Wednesday, May 20, 2009

The Way of Poetry

Philosophically speaking, I am a nominalist. That is, as John Stuart Mill said, "there is nothing general except names", hence the prefix "nom". What that means, and I have to quickly add that I’m in no way a philosopher, merely a weekend-warrior when it comes to philosophy, is that I don’t believe abstractions exist except in the human mind.

I don’t believe there’s a quantity called “justice,” only individual happenings that we can say are just or unjust based on past experience, cultural norms, theory based on human experience, and a certain inner core of value developed through evolution.

I don’t believe there is an entity called Death, black robe and scythe or not. All we have is a long history of individual cases. And the prediction that there will be more.

There was a first death, a first murder, a first injustice. And those have kept coming, always individual, specific. The ability to abstract those individual cases into theory is what makes us human. The ability to think abstractly about individual instances is a wonderful gift; it is also inherently deceptive.

The ability to institutionalize murder and injustice is also human.

As an example of what can happen when we take wisdom too literally as an abstract entity, here is a passage from the book of Job:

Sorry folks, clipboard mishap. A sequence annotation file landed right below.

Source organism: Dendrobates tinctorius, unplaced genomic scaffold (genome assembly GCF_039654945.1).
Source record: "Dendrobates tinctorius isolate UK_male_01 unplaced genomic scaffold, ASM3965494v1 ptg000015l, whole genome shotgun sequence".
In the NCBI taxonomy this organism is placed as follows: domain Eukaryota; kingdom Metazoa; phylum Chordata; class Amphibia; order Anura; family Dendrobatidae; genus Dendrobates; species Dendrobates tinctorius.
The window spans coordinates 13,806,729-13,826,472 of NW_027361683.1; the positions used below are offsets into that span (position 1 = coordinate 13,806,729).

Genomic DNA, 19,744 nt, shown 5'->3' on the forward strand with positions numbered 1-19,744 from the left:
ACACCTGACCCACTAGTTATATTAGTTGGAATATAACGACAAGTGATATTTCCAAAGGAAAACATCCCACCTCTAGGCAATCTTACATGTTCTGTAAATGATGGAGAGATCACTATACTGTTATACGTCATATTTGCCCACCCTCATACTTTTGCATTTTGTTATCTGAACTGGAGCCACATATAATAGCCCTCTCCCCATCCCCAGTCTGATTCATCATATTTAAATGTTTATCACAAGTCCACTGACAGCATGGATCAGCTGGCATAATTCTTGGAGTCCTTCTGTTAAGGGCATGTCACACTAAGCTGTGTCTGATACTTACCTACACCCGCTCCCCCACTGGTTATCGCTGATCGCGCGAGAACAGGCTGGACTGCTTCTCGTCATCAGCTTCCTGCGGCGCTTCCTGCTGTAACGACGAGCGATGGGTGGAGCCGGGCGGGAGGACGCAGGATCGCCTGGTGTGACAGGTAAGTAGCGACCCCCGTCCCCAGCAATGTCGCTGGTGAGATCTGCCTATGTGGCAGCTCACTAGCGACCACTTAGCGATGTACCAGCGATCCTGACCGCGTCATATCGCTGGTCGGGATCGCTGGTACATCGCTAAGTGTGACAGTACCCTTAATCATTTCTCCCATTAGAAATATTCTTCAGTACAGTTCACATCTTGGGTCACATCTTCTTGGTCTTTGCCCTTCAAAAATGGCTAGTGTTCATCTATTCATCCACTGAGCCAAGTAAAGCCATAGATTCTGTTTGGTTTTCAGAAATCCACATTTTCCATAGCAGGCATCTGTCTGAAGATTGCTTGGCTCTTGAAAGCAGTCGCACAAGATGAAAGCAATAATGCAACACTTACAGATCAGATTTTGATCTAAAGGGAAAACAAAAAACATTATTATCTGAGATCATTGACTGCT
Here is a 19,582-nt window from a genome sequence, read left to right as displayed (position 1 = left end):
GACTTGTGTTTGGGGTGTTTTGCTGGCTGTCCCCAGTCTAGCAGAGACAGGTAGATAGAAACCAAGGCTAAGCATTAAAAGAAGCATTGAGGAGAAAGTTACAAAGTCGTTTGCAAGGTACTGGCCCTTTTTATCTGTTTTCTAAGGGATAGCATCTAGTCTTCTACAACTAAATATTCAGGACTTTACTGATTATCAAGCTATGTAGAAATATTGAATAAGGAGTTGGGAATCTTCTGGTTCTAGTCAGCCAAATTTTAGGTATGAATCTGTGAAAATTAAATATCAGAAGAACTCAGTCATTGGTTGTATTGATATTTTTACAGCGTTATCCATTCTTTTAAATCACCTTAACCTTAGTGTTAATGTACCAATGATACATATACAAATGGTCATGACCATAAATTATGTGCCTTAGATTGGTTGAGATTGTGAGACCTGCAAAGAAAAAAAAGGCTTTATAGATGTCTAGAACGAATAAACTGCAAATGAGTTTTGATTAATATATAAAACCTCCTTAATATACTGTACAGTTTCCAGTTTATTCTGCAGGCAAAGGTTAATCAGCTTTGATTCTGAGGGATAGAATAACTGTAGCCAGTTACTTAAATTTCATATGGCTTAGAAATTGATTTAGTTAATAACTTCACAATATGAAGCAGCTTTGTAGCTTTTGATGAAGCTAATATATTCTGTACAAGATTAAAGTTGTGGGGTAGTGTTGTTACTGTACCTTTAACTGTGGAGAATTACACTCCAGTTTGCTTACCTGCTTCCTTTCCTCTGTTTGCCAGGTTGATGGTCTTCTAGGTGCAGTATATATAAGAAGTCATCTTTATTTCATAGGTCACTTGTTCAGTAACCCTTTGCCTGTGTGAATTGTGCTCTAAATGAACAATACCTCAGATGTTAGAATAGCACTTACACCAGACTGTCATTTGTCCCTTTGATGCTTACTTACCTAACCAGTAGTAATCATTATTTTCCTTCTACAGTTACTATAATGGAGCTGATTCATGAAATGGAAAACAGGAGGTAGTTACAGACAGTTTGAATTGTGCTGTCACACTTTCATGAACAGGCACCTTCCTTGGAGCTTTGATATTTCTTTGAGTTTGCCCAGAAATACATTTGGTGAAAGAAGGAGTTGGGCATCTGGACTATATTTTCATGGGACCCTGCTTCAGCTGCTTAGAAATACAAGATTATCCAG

Where then does wisdom come from?
And where is the place of understanding?
It is hidden from the eyes of all living,
and concealed from the birds of the air.
Abaddon and Death say,
“We have heard a rumour of it with our ears.”
God understands the way to it,
and he knows its place.

Now, this is good poetry but dangerous philosophy, I think. Though the poet of Job goes on to give concrete instances of YHWH expertly making the earth, the poet concludes,
Truly, the fear of the Lord, that is wisdom;
and to depart from evil is understanding

But wait: hocus pocus has occurred: we have gone from the beautiful poetry of YHWH making the earth to a command to follow the rules of a particular religious practice. “Fear of the Lord is wisdom.” The act of performing a particular abstraction leads to another abstraction.

And then what is “evil,” and what is departing from it? Is sticking to a path constructed by this particular religious practice REALLY the way to the abstraction called “understanding”?
Or is this a particular way merely a particular way to a particular understanding?
Ah, I think that’s it.

I am a poet myself. I understand the beauty of images and the beauty of abstraction (I’m a big fan of Wallace Stevens). I understand the human need to suss abstraction out of image. I also know it’s an inherently dangerous practice.